It was one of those San Francisco evenings where you couldn’t tell if it was raining or the water droplets were suspended in the fog. I luckily scored an inside seat on a California Street cable car on my way to meet Stan Semko, an old shipmate.
Stan and I had served together during the war on the Frisco based Coast Guard patrol craft Reliance. I hadn’t seen him in years when we reconnected at our old boat’s retirement ceremony a year ago. Stan had always been a bay area boy and had parlayed his waterfront experience into becoming president of a longshoremen’s union rumored to be connected to the mob. I was a junior investigator with a well-established private detective agency. While we both had had a good time reminiscing, there seemed to be a mutually felt underlying tension that we were, in some fashion, on different sides of the law. We had parted company with the usual, and typically insincere, agreement to keep in touch.
Over the intervening months, underworld turf wars heated up. Bodies were dropping like overripe apples in an orchard. Stan, and his bodyguard, Frankie Bochek, were ambushed outside a restaurant in the Tenderloin District. Bochek was hit first and died at the scene, his piece still in the holster. Stan was carrying and shot back. The unlucky hit man attempted to flee but was taken out by the cops that had been tailing Stan.
When I heard about the hit, I felt sorry for Stan. I knew he and Bochek went way back, best friends, even before the Coast Guard. I had to keep my distance, but I thought maybe I could find out who had orchestrated the attempted takedown. I had a few stoolies and some contacts with the cops. I made the rounds of the gumshoe shops around town. It took a while, but I came up with a good idea who had hired the hitman.
I called Stan to tell him I had some info for him but not over the phone. We agreed to meet the next night at the bar in the Hotel Fairmont atop Nob Hill. The Fairmont was one of the swankiest hotels in the city, a far cry from the sailor bars we frequented in our Coastie days.
Stan was sitting at a table alone when I arrived. I cased the room as I made my way to him. There were a few guys at the bar, one lug I guessed was Stan’s new bodyguard and a couple of suits at the other end.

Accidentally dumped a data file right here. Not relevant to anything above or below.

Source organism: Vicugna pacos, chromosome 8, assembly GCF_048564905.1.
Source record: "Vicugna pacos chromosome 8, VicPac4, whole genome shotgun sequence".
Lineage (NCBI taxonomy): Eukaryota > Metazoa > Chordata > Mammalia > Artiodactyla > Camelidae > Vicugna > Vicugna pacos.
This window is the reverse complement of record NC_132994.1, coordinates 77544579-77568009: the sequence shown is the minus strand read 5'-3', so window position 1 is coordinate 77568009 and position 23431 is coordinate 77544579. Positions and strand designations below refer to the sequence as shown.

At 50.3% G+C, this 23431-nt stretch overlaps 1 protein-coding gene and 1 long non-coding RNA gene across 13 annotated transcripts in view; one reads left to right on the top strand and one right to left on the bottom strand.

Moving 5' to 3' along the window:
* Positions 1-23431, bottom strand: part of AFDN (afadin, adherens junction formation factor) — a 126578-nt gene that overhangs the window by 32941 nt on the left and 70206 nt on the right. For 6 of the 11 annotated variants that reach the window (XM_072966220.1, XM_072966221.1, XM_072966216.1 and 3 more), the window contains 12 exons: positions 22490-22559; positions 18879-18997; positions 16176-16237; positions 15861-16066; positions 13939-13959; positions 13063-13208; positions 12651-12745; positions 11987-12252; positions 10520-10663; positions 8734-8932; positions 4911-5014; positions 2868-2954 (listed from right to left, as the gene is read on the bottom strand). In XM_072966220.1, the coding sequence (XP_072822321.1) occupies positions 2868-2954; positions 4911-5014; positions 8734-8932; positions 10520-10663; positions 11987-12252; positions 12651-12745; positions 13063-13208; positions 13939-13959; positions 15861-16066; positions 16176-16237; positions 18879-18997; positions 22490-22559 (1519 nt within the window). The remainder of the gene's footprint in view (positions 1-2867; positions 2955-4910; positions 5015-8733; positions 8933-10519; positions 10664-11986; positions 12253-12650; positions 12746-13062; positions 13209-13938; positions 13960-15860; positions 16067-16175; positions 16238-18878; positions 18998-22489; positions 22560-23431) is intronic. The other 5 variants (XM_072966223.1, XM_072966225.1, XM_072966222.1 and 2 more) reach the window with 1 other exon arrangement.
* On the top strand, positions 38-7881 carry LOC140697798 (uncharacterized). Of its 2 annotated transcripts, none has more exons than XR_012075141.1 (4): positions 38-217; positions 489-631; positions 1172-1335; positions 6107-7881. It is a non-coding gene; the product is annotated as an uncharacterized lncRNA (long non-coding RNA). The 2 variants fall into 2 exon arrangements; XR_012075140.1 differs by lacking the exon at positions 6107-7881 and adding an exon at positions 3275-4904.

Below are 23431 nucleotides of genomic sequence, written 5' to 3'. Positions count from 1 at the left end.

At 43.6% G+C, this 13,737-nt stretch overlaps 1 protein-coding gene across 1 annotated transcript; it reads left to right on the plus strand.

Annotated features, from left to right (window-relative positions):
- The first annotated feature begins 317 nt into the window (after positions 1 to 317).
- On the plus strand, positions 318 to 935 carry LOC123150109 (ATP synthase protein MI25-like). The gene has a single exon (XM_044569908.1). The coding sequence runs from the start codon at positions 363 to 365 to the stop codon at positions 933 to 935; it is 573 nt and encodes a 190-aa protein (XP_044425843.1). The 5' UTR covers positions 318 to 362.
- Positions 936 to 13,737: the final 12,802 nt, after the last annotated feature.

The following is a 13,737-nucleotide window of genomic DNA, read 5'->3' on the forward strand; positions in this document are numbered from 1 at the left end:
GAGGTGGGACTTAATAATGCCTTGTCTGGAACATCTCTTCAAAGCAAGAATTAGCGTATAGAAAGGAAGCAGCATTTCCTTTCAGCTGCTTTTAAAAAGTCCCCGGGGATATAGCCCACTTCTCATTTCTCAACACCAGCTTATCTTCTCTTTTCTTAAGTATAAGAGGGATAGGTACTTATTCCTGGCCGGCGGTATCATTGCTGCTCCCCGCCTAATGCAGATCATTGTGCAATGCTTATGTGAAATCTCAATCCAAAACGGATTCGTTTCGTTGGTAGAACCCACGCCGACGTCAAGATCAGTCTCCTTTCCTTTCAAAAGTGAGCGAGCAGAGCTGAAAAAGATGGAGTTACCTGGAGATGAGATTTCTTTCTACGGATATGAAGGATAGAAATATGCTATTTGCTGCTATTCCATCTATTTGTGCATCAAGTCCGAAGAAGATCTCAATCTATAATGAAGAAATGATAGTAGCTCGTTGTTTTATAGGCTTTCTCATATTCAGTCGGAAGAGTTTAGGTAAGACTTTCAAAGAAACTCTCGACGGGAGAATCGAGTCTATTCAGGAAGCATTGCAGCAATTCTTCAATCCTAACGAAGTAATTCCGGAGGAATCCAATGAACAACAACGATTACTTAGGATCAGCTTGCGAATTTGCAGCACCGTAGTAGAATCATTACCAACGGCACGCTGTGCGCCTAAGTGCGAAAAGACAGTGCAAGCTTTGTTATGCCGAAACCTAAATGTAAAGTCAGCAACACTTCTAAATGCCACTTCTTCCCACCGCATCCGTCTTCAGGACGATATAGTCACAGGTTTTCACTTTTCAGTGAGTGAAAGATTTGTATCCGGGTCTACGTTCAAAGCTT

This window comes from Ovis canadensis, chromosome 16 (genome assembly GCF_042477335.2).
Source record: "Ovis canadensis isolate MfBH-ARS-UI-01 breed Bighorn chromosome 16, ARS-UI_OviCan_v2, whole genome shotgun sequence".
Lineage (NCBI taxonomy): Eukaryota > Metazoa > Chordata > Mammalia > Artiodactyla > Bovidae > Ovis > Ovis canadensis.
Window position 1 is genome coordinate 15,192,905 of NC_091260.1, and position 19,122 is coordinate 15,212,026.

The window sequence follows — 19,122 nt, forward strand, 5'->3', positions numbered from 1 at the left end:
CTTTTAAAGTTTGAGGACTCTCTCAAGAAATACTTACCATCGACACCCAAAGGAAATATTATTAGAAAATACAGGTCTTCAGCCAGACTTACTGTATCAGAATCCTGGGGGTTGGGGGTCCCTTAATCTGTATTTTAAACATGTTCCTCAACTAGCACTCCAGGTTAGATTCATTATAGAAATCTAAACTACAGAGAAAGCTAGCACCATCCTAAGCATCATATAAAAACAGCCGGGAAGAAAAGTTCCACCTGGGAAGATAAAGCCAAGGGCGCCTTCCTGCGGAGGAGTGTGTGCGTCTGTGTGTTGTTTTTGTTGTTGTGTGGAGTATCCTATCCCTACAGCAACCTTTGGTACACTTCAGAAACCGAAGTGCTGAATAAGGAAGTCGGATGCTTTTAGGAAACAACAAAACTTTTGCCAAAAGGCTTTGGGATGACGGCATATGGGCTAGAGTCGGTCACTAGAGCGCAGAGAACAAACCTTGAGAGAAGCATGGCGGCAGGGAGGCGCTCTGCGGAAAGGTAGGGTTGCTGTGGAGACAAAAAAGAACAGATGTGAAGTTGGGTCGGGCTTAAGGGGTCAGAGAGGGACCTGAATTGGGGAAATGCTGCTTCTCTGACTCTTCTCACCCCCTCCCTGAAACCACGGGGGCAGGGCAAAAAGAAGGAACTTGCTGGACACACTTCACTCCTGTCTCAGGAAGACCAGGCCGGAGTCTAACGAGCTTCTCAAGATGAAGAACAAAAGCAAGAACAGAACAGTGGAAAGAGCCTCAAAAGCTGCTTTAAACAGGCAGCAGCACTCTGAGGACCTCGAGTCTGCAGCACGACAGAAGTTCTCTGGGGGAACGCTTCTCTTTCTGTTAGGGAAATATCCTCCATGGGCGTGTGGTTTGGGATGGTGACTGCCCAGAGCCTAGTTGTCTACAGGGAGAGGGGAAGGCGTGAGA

“Hi, Jake,” called out Stan.
I sat and ordered a Jack Daniels.
“What’ve you got for me?” asked Stan.
“To start, your hitman was a petty criminal, named Bennie Gorman. He was known to hire out for whatever, mostly roughing up people, but never murder. But I guess you already know that.”
“I know about him. What else you got?”
“A theory. Your guy Bochek was the intended target of the hit, not you.”
“Who and why would someone want to take out Bochek?” asked Stan with a surprised look on his face.
“Exactly,” I replied. “Let’s do the why first. Suppose Bochek had been getting too cozy with another man’s wife and the husband was a powerful guy.”
“That might do it,” replied Stan with a serious look on his face. “Do you know who the husband is?”
“Yeah, I know. I found the detective you hired to follow your wife; all those hotel visits with Bochek.”
“Doesn’t prove anything.”
“The way I see it. You hired Gorman to stage the phony hit on you to take out Bochek. Gorman was supposed to get away, scared off, when you fired, pretending you were shooting at him. You didn’t know about the cops tailing you.”
“Still no proof.”
“The military Colt 45 found on Gorman was the one you reported fell overboard from the Reliance. I still have the report you signed.”
“I’m sorry, Jake.”
Stan was reaching for his piece when the undercover cop, one of the suits at the bar shoved a revolver in his face. “I’m sorry too,” I said as they led Stan away in handcuffs.